A particularly effective solution, according to a further development of the invention, lies in the fact that, if sound or speech output is employed, the signals needed for the control of the printing unit at the subscriber station are, likewise, generated by the sound or speech generators allocated to the output channel. After the emission of the acoustic data, the equivalent code characters for the printing unit are fed to the sound or speech generators. In this case, the generators perform a double function, namely for producing the acoustic data output and for generating digital code characters for the purpose of controlling the printing unit. The conversion of the data occurs for each program through the data processor, so that additional converters are not required. The code characters to be emitted by the sound or speech generators are produced by simply scanning the individual frequency channels.
In such an arrangement it is desirable to obtain character signals of as even length as possible. The invention provides means, in a further development, so that, if a digital speech generator is employed, the frequency of the pitch generator is selected so high that, referred to the spectral channel (s) used, the rise time and the decay time of the channel filter (s) are negligibly small in relation to the frame frequency. This determines the duration of signal of the transfer code for the control of the printing unit and the activation of the speech generator through the data processor.
The principles of this invention will be most readily understood by reference to the description given hereinbelow of a preferred embodiment, constructed according to those principles, in conjunction with the drawings in which:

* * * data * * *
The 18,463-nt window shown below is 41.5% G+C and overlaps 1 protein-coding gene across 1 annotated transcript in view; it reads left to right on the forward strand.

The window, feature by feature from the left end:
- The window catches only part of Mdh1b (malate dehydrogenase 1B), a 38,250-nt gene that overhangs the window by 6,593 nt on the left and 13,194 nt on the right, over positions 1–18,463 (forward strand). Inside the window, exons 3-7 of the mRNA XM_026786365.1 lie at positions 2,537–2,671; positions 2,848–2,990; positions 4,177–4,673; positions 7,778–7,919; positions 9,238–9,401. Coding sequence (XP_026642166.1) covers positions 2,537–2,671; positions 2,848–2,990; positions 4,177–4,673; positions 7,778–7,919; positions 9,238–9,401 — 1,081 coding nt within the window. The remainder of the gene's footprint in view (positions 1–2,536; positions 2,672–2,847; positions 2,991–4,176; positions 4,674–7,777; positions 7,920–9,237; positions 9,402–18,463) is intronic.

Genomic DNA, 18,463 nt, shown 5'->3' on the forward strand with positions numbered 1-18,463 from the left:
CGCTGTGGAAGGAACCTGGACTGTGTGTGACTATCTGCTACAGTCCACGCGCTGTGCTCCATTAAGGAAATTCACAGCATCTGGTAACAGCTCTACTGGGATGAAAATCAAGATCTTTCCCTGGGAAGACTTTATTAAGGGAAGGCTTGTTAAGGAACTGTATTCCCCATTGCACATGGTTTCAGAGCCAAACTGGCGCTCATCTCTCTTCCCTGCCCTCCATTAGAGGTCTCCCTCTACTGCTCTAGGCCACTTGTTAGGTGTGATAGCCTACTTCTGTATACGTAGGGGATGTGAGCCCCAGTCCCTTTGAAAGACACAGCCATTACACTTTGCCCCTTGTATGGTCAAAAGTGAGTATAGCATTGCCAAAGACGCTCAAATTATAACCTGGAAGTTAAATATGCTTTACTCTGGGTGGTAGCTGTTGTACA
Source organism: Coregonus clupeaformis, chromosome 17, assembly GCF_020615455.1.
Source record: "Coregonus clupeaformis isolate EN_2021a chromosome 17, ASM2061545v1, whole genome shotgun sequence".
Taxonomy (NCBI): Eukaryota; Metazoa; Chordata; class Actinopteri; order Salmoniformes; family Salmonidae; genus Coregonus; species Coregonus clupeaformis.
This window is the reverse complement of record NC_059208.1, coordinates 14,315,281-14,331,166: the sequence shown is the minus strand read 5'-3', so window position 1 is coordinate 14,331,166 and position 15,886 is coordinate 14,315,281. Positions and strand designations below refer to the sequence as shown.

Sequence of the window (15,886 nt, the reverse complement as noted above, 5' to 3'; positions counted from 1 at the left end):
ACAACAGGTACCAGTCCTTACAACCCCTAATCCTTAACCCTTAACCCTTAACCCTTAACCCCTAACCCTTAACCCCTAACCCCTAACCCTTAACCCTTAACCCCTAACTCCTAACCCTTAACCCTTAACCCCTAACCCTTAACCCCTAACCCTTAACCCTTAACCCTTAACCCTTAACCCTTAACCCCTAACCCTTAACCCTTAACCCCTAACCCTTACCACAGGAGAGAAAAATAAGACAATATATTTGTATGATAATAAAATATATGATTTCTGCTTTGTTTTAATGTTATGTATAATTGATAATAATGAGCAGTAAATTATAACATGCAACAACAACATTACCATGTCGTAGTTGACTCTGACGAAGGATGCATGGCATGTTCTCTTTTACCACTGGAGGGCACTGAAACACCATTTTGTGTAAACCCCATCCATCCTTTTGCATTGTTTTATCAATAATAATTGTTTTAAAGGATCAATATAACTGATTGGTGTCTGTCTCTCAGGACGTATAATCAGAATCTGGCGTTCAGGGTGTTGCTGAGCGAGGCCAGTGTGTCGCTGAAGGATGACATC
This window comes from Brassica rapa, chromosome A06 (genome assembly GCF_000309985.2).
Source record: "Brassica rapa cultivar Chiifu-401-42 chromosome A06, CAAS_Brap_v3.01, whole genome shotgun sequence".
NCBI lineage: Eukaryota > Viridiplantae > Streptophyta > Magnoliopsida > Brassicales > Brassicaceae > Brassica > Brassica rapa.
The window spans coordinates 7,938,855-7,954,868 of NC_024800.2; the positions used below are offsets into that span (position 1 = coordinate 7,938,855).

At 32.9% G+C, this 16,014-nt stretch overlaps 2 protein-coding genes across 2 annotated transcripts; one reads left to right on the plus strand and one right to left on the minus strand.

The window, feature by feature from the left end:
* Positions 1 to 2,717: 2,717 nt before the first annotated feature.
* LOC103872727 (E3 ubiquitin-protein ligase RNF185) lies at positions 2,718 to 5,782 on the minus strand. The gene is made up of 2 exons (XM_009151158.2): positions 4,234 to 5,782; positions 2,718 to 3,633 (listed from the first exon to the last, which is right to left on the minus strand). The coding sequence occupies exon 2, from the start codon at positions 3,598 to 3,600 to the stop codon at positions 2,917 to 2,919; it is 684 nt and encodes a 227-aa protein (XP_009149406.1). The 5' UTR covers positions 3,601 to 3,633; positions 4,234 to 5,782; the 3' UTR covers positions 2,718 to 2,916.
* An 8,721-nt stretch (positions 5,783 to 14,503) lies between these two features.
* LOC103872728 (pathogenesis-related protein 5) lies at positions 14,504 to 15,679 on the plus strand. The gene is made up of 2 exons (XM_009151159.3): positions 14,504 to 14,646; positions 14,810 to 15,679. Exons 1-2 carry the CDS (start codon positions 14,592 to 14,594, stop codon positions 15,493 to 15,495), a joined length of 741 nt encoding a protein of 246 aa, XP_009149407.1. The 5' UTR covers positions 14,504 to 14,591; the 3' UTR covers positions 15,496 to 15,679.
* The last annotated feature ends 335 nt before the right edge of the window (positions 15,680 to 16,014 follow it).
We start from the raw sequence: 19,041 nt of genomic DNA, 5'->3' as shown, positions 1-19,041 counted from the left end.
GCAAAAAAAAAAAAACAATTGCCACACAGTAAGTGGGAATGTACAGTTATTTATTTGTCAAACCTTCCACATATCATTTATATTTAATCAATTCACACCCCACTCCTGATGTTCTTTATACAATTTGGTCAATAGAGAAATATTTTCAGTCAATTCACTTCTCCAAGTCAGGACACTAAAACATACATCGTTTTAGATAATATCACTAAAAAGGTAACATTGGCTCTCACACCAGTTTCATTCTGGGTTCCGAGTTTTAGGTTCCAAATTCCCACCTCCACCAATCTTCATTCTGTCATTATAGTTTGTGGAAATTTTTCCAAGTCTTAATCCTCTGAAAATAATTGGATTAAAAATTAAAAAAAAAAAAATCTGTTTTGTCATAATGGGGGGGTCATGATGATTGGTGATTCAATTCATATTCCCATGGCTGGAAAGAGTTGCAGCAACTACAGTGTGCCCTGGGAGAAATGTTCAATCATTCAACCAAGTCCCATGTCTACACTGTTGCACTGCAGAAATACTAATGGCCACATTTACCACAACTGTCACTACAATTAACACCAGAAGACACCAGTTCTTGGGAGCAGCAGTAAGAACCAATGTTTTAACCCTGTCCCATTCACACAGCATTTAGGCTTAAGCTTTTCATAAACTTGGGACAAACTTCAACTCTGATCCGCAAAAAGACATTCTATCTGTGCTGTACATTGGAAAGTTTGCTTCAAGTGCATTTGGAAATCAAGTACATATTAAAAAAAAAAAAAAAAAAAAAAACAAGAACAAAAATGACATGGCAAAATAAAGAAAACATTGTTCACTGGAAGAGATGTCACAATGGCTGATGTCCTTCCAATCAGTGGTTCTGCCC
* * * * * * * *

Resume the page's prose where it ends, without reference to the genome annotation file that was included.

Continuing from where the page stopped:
FIG. 1 is a simplified schematic diagram of a preferred embodiment of a telephone exchange system, a data processor and the means connecting them for data communications;
FIG. 2 is a schematic diagram of a preferred embodiment of the digital audio response device in the FIG. 1 embodiment and
FIG. 3 is a chart illustrating the digital word construction of the data signals communicated from the data processor to the digital audio response device in the FIG. 1 embodiment.
In FIG. 1 is shown in simplified form a block-schematic diagram of a complete system connecting a data processor with subscribers for telephone data traffic. Many of the elements constituting the various blocks in the diagrams are well known. Where more detailed descriptions are not given it is to be assumed that conventional construction is involved.
In FIG. 1 exchange TLN comprises a telephone set FG of known construction with touch-tone dialing, which is at the same time employed as a data processing terminal unit. Moreover, a further data input unit DS, e.g. a perforated strip transmitter or a data reader, may be connected over the alternation switch U to the telephone line; this switch, at the same time, connects a speaker system of the telephone set to the line. A printing unit DE of conventional construction is connected to the subscriber line via a line coupler LK, permitting activation of the printing unit when telephone station is employed as a data processing terminal. The subscriber line of the subscriber station is connected with the coupling network. KN of exchanger VST of known construction via a subscriber circuit TS, which serves in the known manner to establish each desired connection under the control of a central control ZST. Further, outgoing transmission circuits UE are shown, over which run the connections to a data processor DVA.
The data processor is divided into a processing unit proper DV, a channel control K-ST having output channels Kl to Kx, as well as channel units KE, which are allocated to the individual channels for the input and output of data via telephone subscriber lines Ll to Ln. Each channel unit KE comprises an input part EIN for accepting the data transmitted from one of the subscriber stations TLN, an output unit A, as well as a common input and output buffer P. Depending on their use, the output units may be constructed as audio-response units A-SP or as output units for digital data, e.g. the output unit A-D.
The traffic between a subscriber station TLN and the data processor DVA takes place as follows. The subscriber reaches the inputs of the data processor by selecting a prescribed call number. The data processor then answers back with a steady tone. By selecting further numbers it is indicated what special program is desired. These last-mentioned, dialed numbers serve the operating program of the data processor as retrieval signals for loading and starting the desired program.